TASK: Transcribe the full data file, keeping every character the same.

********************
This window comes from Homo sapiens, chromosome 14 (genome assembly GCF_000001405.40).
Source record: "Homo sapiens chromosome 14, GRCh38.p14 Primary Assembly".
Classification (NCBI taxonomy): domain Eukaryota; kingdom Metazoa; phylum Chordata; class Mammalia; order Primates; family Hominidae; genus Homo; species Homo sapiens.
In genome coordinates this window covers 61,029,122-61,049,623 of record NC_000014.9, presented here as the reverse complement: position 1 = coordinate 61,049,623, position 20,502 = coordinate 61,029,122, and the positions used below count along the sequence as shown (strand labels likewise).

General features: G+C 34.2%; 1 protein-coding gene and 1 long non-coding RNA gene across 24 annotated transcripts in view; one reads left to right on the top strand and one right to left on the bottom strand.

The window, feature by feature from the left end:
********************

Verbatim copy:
This window comes from Homo sapiens, chromosome 14 (genome assembly GCF_000001405.40).
Source record: "Homo sapiens chromosome 14, GRCh38.p14 Primary Assembly".
Classification (NCBI taxonomy): domain Eukaryota; kingdom Metazoa; phylum Chordata; class Mammalia; order Primates; family Hominidae; genus Homo; species Homo sapiens.
In genome coordinates this window covers 61,029,122-61,049,623 of record NC_000014.9, presented here as the reverse complement: position 1 = coordinate 61,049,623, position 20,502 = coordinate 61,029,122, and the positions used below count along the sequence as shown (strand labels likewise).

General features: G+C 34.2%; 1 protein-coding gene and 1 long non-coding RNA gene across 24 annotated transcripts in view; one reads left to right on the top strand and one right to left on the bottom strand.

The window, feature by feature from the left end: